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Fig season kicks off in the summer and we can start to get our hands on the fresh fruits from the Mediterranean in July.
«If wasps are buzzing around you, you’re almost too late!» warns Mattias Roock, Executive Chef at Castello del Sole in Ascona. He sources the delicacies from the hotel’s very own garden.

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´Figs like warm weather and most famously come from Turkey, Italy and France. They can grow nicely here in the south of Switzerland too thanks to the mild Mediter- ranean climate. Our harvesting season falls between the end of August and the end of October. Of course, you can find cultivated figs in the supermarkets all year round. But if you prefer to buy local fruit, you will be pleased to hear that Swiss figs are available in some specialist shops, at organic markets and directly from producers online towards the end of summer.´

´Since fresh figs are delicate and ripen very quickly, it is best to eat them straight away. They do last for a few days longer if kept in the fridge, though. I tend to take them out of the fridge just before serving to give them time to come to room temperature and unleash their full flavour sensation. If you want to be able to enjoy your figs for a bit longer, I recommend whipping up a batch of lovely fig marmalade to spread on bread. Alternatively, take out some of the sweetness to create a delicious accompaniment for cheese.´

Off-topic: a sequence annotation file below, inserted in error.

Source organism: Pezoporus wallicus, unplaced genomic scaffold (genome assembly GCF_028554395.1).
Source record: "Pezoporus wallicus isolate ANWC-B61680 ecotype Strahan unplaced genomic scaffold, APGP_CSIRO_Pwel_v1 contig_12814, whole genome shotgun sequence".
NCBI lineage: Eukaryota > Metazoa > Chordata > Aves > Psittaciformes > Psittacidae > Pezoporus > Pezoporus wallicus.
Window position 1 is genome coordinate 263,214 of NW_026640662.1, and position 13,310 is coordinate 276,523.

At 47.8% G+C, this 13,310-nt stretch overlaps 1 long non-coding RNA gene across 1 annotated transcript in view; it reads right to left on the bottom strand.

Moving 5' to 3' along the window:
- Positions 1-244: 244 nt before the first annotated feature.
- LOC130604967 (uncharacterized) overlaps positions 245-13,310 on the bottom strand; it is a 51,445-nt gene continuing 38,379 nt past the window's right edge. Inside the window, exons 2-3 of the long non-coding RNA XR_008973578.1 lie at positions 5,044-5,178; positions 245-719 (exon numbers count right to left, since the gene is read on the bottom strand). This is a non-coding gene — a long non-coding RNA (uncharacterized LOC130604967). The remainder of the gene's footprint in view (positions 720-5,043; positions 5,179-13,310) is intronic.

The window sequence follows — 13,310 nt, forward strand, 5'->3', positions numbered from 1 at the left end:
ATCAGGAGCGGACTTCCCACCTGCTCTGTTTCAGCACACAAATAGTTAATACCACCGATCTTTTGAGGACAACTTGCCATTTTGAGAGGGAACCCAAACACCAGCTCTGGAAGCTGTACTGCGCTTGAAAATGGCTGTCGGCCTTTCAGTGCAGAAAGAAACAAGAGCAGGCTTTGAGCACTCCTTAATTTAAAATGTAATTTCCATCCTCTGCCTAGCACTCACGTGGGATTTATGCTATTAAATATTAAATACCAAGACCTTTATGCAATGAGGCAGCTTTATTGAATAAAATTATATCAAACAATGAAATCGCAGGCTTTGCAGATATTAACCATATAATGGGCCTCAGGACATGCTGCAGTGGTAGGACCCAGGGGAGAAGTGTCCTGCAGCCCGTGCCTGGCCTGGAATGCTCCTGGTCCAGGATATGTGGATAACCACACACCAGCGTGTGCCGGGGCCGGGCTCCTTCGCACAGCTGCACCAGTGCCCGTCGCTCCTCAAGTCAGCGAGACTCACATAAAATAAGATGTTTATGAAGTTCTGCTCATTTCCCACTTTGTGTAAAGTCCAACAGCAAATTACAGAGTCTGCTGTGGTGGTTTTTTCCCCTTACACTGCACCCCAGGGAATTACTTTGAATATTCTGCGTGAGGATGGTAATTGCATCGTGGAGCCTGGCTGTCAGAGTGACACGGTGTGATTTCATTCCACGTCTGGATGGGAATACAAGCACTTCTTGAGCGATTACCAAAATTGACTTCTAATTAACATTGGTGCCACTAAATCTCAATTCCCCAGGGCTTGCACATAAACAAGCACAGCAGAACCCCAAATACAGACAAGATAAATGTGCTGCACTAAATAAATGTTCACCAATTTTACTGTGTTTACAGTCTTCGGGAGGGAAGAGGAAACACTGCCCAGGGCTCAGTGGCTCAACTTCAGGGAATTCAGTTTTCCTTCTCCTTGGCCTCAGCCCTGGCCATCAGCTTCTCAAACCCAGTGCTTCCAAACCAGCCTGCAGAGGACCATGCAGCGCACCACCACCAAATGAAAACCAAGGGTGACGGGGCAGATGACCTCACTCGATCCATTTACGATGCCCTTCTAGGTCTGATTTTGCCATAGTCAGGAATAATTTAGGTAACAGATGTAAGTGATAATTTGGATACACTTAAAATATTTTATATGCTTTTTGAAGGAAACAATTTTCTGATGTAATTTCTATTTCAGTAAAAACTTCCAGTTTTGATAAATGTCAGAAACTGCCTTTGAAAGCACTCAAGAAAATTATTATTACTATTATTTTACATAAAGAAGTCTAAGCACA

´Figs are a welcome addition to spicy, salty and sour dishes, and they go nicely with cheese and ham, on pizza and in salads, sandwiches and chutneys. We serve them up with goat’s cheese as a starter, for example, or with Ticinese yoghurt and honey from our farm Terreni alla Maggia as a dessert.´

´There are countless fig varieties. We grow Ficus carica, also known as the common fig, in our garden. It goes a violet colour when it’s ripe. The same fig is given at least one different name in each country. The colour ranges from green to violet and the size from tiny to large.´

“You can tell if a fig is nice and ripe just by feeling it. They should be soft to the touch and you should be able to gently squeeze them and pick them with ease.” 

You want the skin to be thin and delicate. When you cut into them, they should drip with red juice.

Homemade fig marmalade

Wash the figs in cold water and dry with kitchen roll. Cut into slices 2 mm thick. Place in a bowl with the sugar, vanilla pod and lemon juice. Leave to marinate for one hour. Tip the mixture into a large pan and bring to the boil, stirring gently. Cover and chill in the fridge overnight. The next day, bring to the boil and simmer for 5–10 minutes, stirring continuously. Carefully skim off the surface of the marmalade. Continue to simmer until you have the perfect consistency. Add the rum and heat to a temperature of 105°. Pour the marmalade straight into preprepared jars that have been heated in the oven. Make sure that the jars are properly sealed. Place the jars on a baking tray and heat in the oven for 8 minutes at 130 degrees. Remove from the oven, cover with a tablecloth and leave to slowly cool and stand for 48 hours.

  • 3 kg fresh figs

  • 1 kg sugar

  • 1 vanilla pod

  • 4 lemons

  • 100 ml dark rum

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